The Enid News and Eagle, Enid, OK

Progress 2013

March 23, 2013

Spirit leads churches to merge

ENID, Okla. — When two churches merge it can sometimes bring about conflict and strife.

 Eric Keller, pastor of Oakwood Christian Church has some experience in the matter. Last year, Oakwood merged with Davis Park Christian Church.

Keller said a pastor in Tulsa who’d gone through a church merger shared horror stories about his troubles. However, he was impressed with the merger in Enid.

“He wouldn’t believe how well it went. He went through two different ones with some heartache and pain,” Keller said. “When you’re merging churches it’s hard to tell how its going to come because you’re blending two families.”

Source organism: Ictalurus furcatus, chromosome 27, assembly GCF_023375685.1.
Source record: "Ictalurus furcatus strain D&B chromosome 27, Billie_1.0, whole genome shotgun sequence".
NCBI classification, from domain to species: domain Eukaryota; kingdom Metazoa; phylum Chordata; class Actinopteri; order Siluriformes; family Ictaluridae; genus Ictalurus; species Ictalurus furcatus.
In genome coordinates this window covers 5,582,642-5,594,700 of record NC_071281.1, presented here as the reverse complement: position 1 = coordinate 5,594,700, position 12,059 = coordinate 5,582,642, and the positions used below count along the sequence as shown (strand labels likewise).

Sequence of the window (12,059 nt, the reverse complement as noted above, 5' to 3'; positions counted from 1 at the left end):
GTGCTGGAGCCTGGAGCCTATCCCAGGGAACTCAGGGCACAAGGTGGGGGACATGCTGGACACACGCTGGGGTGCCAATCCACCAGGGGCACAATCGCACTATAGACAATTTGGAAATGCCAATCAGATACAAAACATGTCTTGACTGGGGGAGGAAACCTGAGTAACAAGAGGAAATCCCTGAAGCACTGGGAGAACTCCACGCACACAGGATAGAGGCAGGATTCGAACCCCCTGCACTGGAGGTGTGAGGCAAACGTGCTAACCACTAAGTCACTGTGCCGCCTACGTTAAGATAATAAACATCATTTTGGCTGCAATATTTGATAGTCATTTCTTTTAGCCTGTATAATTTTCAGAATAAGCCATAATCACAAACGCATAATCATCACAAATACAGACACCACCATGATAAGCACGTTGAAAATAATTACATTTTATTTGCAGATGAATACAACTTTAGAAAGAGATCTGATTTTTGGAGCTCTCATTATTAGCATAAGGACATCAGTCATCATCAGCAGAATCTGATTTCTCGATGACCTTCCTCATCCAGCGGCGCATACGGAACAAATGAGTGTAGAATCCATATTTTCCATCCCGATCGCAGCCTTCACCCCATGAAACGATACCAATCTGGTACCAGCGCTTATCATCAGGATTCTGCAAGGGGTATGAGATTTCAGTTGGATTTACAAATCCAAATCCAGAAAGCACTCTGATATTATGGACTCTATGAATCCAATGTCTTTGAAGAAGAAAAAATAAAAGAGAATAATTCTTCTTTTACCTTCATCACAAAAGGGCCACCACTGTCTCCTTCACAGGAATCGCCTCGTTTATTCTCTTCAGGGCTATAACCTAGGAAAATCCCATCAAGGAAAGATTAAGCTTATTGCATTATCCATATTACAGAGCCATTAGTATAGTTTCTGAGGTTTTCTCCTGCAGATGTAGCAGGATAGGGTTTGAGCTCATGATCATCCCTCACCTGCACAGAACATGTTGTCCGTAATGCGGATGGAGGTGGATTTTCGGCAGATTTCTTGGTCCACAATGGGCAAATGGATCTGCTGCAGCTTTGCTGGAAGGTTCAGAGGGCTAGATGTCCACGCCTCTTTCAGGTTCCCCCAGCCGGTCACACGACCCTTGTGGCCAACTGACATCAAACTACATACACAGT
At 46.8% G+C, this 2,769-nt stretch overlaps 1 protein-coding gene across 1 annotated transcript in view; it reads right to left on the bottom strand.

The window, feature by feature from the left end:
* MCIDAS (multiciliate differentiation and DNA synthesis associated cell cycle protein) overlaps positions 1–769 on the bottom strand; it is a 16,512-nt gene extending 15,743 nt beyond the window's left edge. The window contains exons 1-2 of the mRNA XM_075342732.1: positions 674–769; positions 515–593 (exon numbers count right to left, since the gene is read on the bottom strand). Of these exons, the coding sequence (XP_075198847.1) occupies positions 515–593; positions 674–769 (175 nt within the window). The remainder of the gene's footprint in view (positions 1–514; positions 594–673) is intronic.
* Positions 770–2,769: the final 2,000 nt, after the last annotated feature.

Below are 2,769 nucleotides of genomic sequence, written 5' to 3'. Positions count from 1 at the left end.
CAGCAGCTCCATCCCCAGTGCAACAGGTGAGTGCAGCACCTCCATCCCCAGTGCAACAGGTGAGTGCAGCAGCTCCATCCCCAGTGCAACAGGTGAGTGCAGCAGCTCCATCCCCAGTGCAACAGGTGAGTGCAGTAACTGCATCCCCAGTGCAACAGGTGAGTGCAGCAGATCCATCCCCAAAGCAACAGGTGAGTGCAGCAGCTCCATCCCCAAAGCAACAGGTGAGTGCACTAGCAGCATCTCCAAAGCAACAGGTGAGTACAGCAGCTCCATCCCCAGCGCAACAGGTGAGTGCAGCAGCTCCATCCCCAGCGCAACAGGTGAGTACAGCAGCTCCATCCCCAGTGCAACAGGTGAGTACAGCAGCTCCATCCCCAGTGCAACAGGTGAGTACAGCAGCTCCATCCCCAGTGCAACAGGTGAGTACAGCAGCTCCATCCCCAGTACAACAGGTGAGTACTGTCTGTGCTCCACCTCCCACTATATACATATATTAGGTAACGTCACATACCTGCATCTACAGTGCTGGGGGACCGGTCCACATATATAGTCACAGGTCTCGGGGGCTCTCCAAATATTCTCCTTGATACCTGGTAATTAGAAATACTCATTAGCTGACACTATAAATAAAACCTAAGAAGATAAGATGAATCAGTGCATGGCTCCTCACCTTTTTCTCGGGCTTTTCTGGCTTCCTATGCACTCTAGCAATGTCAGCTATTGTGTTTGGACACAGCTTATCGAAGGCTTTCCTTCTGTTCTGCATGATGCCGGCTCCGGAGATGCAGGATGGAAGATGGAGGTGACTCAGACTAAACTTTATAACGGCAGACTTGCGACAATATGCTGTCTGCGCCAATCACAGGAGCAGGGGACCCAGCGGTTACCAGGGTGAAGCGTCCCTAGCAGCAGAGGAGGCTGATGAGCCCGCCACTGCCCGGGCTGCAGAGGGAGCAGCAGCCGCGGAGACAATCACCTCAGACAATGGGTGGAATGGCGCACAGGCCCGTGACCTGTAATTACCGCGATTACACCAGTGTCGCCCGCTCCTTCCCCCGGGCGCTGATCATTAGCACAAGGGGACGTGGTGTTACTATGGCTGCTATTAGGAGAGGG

The two churches merged last August, when Davis Park was lacking space and Oakwood Christian Church was lacking staff.

“It was really just God’s spirit leading people,” Keller said. “It’s been really positive.

“You see what could have happened: turf wars, lots of feelings hurt, lots of preferences,” he said. “We just really didn’t have any of that. It was just: Focus on the Lord. This is His church. It’s not my church or your church.”

In May 2012, Oakwood  was featured in Christian Standard for being one of the fastest-growing, medium-sized churches in the country, with average Sunday attendance of nearly 500 and 16 percent growth in 2011.

The elders at Oakwood were in the process of interviewing candidates to hire a second pastor when Keller and Davis Park Pastor Alan Seibel devised a simpler solution — merge the churches.

Keller said the merger went smoother than he expected, for which he credits both churches’ members.

“I would lend it to the spiritual maturity of the people,”  Keller said. “It was very peaceful. There’s just a sweet unity about the family.”

The church merger is a full-circle development in nearly nine decades of church expansion.